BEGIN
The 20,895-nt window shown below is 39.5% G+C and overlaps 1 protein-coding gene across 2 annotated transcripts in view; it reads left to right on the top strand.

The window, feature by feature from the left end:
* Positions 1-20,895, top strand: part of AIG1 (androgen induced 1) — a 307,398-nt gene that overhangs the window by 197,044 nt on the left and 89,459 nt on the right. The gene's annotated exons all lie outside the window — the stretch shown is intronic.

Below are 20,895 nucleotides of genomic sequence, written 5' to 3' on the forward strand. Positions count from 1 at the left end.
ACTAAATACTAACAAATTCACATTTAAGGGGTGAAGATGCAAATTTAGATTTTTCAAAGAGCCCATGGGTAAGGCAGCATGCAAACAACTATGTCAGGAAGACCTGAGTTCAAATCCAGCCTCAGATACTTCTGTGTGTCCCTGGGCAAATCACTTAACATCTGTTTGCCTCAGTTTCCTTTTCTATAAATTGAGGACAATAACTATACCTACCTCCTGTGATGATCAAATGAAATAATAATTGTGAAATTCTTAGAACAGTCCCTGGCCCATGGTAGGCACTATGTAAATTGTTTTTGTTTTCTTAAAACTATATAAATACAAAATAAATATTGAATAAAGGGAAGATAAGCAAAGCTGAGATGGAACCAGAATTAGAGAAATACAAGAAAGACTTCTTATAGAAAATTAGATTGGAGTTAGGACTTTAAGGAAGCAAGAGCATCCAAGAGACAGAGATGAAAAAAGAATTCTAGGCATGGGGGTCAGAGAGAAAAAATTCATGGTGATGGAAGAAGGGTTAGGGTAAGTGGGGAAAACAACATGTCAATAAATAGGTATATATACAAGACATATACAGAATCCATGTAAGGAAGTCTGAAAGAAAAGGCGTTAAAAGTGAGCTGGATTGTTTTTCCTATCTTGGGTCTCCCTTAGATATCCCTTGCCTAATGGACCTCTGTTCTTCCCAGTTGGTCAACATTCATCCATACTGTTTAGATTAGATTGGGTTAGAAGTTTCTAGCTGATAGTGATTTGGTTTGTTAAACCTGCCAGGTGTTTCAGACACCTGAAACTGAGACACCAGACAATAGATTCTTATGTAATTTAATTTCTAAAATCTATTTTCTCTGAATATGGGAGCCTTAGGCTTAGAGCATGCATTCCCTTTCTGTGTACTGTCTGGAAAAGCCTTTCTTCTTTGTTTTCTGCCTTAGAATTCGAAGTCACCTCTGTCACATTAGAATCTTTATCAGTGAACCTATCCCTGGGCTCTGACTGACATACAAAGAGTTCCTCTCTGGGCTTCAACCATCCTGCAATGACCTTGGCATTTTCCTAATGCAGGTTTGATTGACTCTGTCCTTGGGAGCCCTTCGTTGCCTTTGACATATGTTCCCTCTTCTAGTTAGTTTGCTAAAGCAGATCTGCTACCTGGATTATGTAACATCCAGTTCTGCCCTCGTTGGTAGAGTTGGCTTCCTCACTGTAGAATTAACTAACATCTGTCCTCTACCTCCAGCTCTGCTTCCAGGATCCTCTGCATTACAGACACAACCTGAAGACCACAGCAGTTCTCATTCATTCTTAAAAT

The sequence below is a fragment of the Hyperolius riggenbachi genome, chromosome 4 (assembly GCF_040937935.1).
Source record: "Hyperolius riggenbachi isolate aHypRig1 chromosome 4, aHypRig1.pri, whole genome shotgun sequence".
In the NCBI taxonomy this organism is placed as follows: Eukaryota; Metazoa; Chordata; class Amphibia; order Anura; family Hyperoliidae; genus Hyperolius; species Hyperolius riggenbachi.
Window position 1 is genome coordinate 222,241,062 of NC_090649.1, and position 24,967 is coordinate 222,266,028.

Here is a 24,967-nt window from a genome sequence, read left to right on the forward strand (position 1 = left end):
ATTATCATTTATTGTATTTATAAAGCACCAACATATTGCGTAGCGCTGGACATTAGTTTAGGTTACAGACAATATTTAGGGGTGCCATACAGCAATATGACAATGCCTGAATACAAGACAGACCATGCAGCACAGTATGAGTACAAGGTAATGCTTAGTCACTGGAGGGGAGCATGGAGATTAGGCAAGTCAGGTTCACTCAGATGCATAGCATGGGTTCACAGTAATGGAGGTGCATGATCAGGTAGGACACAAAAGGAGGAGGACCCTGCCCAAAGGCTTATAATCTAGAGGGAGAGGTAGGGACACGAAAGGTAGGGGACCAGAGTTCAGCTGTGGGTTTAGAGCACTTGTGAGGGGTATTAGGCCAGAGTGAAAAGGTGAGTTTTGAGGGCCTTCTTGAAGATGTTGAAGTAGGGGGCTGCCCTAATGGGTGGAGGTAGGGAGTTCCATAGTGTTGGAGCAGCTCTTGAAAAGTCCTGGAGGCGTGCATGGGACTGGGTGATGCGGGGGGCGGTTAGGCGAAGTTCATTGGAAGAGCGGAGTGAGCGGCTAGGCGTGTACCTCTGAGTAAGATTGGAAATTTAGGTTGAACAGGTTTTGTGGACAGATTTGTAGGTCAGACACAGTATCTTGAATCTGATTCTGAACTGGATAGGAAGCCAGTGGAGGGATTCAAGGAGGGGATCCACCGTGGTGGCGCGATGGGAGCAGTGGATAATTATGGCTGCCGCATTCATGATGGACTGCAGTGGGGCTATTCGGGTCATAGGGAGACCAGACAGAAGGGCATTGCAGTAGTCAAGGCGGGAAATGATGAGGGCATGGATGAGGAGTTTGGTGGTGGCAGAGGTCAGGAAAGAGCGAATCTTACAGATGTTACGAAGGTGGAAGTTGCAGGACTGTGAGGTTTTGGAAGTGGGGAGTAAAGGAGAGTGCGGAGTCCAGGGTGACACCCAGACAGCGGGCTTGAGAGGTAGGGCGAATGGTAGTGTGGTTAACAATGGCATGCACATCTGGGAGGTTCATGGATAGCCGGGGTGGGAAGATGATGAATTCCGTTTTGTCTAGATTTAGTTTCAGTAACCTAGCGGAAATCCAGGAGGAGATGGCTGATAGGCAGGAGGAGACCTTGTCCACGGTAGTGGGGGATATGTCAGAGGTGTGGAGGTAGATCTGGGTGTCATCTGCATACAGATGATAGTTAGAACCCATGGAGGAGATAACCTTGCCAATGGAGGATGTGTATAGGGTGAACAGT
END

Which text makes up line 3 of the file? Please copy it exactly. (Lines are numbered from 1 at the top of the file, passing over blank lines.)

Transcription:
* Positions 1-20,895, top strand: part of AIG1 (androgen induced 1) — a 307,398-nt gene that overhangs the window by 197,044 nt on the left and 89,459 nt on the right. The gene's annotated exons all lie outside the window — the stretch shown is intronic.